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ayn rand

Ayn Rand

Imagine a 500-car train with radioactive cargo jumping the track at a high overpass near a nerve center switch-station, traveling through the air over a treacherous swamp and a commercial office complex, then landing at the edge of a cliff with the lead locomotive and a few cars dangling over the edge.

The runaway train, the second worst train wreck of the century, occurred because lobbyists got the restrictions removed from speed limits. The damage is so severe and the financial liability so great that thousands of stockholders lose their fortunes, thousands more individuals lose their jobs, and the staggering debt incurred for the cleanup threatens the very survival of the nation’s transportation system.

You step up to be the overseeing conductor charged with cleaning up, getting the useable cars back on track, and repairing the damage.

There are big obstacles in your way, however; you have to fight tooth and nail with the private landowners just to get your equipment onto the private property between the cliff and the tracks. And at the behest and frantic urging of the stockholders and government officials you arrange a loan of billions of dollars to keep the railroad company afloat.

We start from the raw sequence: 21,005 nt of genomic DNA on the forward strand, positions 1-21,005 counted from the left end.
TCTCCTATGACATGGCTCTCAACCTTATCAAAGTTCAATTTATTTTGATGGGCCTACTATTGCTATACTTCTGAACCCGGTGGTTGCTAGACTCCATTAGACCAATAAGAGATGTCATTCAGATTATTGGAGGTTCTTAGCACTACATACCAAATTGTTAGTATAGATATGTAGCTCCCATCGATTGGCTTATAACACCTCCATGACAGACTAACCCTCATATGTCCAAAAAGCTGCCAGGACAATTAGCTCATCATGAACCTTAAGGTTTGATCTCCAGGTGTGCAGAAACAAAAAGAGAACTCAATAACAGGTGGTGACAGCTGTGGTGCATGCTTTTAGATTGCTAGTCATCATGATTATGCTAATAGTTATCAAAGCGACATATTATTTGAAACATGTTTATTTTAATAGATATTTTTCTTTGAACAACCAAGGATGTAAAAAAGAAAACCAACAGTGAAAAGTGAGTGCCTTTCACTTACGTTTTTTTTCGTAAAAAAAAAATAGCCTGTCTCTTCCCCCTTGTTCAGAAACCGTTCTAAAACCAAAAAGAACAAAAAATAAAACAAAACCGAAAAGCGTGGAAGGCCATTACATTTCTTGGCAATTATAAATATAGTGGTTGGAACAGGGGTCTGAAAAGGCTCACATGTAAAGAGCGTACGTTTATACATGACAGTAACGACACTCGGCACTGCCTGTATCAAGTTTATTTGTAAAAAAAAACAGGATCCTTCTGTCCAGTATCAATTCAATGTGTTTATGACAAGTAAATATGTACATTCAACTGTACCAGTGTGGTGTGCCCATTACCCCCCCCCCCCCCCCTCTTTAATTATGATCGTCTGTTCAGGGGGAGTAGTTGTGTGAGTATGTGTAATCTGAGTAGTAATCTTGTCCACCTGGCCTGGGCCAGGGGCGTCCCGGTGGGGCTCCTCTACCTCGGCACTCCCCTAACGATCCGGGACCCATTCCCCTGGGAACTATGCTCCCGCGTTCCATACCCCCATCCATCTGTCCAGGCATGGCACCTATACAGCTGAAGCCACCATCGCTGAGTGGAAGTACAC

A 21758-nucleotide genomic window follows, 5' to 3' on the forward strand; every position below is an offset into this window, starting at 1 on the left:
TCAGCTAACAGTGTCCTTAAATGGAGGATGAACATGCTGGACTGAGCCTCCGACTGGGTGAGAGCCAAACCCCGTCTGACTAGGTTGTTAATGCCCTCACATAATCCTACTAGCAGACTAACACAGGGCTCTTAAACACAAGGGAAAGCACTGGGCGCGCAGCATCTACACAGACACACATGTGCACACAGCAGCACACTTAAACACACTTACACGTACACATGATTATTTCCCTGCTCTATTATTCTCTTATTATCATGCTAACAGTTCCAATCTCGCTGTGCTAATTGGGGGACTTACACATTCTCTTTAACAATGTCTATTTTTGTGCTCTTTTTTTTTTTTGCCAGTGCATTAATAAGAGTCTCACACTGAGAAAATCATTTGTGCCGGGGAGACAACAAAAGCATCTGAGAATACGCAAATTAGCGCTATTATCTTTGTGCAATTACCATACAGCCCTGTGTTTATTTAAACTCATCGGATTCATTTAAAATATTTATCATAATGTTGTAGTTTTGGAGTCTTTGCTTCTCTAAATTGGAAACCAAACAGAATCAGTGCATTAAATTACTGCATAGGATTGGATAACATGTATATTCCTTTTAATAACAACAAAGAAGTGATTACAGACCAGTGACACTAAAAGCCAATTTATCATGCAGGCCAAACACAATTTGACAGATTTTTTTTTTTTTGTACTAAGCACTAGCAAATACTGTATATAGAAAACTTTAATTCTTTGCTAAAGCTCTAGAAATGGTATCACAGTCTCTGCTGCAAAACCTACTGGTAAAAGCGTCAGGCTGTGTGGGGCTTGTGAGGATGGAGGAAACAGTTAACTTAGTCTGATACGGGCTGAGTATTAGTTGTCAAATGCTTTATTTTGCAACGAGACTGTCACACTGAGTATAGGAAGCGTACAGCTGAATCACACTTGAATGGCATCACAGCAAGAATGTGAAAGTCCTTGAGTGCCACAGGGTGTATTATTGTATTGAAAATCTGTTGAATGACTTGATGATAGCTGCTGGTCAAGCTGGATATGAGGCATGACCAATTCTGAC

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The lawyers and judges who oppose you are in the pocket of the landowners, as are the politicians. It takes years, but gradually you succeed a few feet at a time until not only do you get the train cars off the cliff, but you get most of them near the track and you get a new lead locomotive into position. The public is still very worried, but some are beginning to think the railroad will recover and some of the former employees are being rehired.

You are getting close to success, in spite of the nearly insurmountable odds against you when the lawyers for the landowners, in collusion with your political opposition, serve you with court papers: You are being sued and blamed for the wreck.

Charles Hayes

You weren’t the conductor in charge of the train when the accident occurred, but they say that doesn’t matter now. You asked for the job, you haven’t restored the system as fast as was expected, you spent too much, even though the railroad and your political opposition thwarted your efforts at every possible juncture. Now they say it’s time to admit that the whole damn thing is your fault. If you were John Galt, they would let it slide. But you’re not. Your name is Barack Obama.

Charles Hayes